Thisday’s analysis of the official FX market’s daily activity from Monday through Friday revealed that on Monday, turnover was $584.53 million; on Tuesday, it dropped to $465.29 million; on Wednesday, it was $209.93 million; on Thursday, it was $321.23 million; and on Friday, it was $253.77 million.
Additionally, the naira held steady Friday, closing at N1,500/$1 on the parallel FX market, which was the same rate as it did on Thursday. On the official window, it increased marginally to N1,469/$1, up from N1,479/$ on Thursday.

Speaking at the interactive session hosted by the Senate Committees on Finance, Appropriations, Banking Insurance, and Other Financial Institutions, Cardoso asserted that the increase in liquidity was proof that the central bank’s reforms were having a positive impact on the foreign exchange market.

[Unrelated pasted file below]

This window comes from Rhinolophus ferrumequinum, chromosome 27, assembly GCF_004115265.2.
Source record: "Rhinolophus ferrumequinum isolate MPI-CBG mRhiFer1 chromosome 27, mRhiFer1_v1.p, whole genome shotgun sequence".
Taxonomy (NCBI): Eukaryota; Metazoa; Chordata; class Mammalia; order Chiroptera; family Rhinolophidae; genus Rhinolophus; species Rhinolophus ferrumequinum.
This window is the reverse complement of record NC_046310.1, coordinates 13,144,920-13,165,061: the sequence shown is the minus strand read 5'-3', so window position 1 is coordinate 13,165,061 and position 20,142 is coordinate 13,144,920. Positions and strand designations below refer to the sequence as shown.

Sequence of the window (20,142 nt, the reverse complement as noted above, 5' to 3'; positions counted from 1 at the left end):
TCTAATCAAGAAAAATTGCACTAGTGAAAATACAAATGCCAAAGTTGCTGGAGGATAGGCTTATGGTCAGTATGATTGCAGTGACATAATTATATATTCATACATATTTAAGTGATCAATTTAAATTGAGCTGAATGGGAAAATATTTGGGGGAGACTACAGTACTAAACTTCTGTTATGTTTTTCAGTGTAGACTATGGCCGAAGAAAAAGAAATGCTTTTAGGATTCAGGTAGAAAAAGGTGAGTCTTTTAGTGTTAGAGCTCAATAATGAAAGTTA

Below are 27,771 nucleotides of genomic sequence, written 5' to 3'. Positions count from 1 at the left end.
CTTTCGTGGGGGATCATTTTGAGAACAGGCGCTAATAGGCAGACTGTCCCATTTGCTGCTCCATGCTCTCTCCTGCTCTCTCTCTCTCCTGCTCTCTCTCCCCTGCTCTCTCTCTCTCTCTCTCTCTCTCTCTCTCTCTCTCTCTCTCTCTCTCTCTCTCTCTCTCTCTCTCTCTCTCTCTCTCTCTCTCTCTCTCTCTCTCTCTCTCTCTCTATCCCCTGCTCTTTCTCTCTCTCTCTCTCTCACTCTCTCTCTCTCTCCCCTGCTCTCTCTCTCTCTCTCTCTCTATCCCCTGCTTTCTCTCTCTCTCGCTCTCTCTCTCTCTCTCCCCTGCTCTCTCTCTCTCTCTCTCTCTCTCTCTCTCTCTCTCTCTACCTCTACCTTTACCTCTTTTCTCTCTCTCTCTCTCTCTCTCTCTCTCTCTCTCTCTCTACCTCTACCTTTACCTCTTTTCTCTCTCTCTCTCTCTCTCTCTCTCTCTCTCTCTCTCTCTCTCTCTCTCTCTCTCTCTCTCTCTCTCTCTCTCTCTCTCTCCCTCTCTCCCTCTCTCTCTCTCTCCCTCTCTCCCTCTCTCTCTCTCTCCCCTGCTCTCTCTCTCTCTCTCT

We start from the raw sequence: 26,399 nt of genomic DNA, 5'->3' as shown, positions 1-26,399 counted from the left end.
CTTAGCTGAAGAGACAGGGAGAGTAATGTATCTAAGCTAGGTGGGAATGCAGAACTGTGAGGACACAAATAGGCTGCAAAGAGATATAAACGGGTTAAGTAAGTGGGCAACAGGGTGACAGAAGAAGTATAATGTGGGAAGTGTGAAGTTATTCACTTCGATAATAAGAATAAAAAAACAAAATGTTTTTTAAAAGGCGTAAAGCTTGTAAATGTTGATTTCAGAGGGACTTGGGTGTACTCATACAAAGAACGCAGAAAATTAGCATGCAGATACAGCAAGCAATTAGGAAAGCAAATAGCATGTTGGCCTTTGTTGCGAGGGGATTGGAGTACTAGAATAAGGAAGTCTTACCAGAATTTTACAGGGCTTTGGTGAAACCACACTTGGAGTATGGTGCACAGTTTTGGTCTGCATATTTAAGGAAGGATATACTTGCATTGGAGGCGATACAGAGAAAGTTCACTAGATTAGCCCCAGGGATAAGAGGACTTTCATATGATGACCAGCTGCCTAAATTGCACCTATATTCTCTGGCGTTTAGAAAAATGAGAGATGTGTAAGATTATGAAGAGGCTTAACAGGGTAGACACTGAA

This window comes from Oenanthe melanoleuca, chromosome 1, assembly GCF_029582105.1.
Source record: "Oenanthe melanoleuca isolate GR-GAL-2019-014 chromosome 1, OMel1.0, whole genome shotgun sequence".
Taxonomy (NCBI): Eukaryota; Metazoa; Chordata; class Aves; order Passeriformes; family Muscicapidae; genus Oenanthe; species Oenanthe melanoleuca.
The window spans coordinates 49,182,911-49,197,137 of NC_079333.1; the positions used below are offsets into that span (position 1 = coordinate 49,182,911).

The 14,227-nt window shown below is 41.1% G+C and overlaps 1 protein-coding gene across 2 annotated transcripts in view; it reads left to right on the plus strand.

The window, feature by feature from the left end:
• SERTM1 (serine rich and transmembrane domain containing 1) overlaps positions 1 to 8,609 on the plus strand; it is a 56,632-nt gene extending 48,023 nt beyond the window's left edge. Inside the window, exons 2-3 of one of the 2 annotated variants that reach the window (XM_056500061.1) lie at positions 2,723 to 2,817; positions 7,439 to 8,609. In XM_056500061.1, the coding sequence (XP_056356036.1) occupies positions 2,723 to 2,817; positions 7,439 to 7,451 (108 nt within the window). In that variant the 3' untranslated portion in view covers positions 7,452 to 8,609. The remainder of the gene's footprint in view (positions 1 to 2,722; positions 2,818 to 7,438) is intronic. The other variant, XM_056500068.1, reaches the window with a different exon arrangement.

The head of the central bank further stated that the CBN was determined to terminate the “Ways and Means” program until the federal government paid off its outstanding obligations.
“We’ve already started to notice positive changes,” he stated. In fact, we have already started to notice encouraging outcomes, drawing a lot of attention from overseas portfolio investors, which was a worry that has already started to provide the economy with the much-needed foreign exchange.

As an illustration, consider the recent increasing trend in which over $1 billion has entered the market. And to be really honest, this is the response to the query.
The governor of the Central Bank of Nigeria (CBN) asserted that “Nigerians have to reduce frequent demand for dollars for business and personal needs,” pointing out that the central bank lacked the magic wand to stabilize the naira exchange rate.
According to Cardoso, Nigerians are severely overvaluing the naira relative to other currencies because of their insatiable passion for the dollar and other foreign products and services.
He exhorted Nigerians, particularly the wealthy, to cut back on their desire for foreign money, their use of and consumption of foreign products, and their support of international hospitals and educational institutions.